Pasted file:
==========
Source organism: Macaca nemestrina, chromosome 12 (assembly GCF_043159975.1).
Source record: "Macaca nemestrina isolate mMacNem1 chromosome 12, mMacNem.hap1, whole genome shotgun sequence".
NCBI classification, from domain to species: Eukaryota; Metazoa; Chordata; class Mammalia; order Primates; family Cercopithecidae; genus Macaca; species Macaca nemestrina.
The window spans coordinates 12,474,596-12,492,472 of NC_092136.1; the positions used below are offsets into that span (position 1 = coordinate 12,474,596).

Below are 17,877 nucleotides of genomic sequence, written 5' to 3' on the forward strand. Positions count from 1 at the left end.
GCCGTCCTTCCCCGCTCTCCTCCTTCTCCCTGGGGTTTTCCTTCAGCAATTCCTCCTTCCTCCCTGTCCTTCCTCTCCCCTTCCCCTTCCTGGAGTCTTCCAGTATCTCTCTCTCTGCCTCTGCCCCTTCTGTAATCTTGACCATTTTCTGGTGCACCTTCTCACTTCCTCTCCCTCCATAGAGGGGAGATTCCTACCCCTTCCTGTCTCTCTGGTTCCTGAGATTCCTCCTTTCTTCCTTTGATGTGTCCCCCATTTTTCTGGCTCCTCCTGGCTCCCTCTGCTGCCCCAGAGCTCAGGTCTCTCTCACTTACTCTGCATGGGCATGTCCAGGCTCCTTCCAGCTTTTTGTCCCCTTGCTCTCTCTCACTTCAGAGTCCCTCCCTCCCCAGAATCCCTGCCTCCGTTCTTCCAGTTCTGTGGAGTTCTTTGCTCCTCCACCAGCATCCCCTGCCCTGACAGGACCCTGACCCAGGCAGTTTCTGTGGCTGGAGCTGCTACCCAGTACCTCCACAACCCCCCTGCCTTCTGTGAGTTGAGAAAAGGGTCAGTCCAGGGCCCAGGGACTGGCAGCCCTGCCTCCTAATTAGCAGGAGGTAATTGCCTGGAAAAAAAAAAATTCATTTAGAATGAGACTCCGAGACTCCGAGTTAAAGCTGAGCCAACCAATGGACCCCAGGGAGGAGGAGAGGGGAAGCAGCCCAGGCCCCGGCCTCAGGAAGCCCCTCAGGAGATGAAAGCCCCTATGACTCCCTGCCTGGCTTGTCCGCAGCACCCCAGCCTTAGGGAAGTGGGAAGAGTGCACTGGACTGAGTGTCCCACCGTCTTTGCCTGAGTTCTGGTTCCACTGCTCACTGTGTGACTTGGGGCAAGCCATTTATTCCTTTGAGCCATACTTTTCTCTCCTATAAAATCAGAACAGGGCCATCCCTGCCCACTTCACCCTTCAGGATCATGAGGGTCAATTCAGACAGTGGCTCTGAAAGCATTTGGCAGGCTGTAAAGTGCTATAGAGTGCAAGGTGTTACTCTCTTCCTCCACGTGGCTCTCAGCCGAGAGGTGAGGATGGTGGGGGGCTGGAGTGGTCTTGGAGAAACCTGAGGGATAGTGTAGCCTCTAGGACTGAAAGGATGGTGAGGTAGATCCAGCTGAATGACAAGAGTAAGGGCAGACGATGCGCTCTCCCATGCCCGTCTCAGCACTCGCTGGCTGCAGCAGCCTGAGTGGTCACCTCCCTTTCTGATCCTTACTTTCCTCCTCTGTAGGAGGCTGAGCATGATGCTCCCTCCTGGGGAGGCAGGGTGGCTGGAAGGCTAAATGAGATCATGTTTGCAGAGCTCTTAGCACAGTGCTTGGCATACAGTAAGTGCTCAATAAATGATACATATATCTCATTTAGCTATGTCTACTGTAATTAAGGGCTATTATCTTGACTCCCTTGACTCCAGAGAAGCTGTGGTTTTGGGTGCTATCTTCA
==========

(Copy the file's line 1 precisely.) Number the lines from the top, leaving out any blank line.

Source organism: Macaca nemestrina, chromosome 12 (assembly GCF_043159975.1).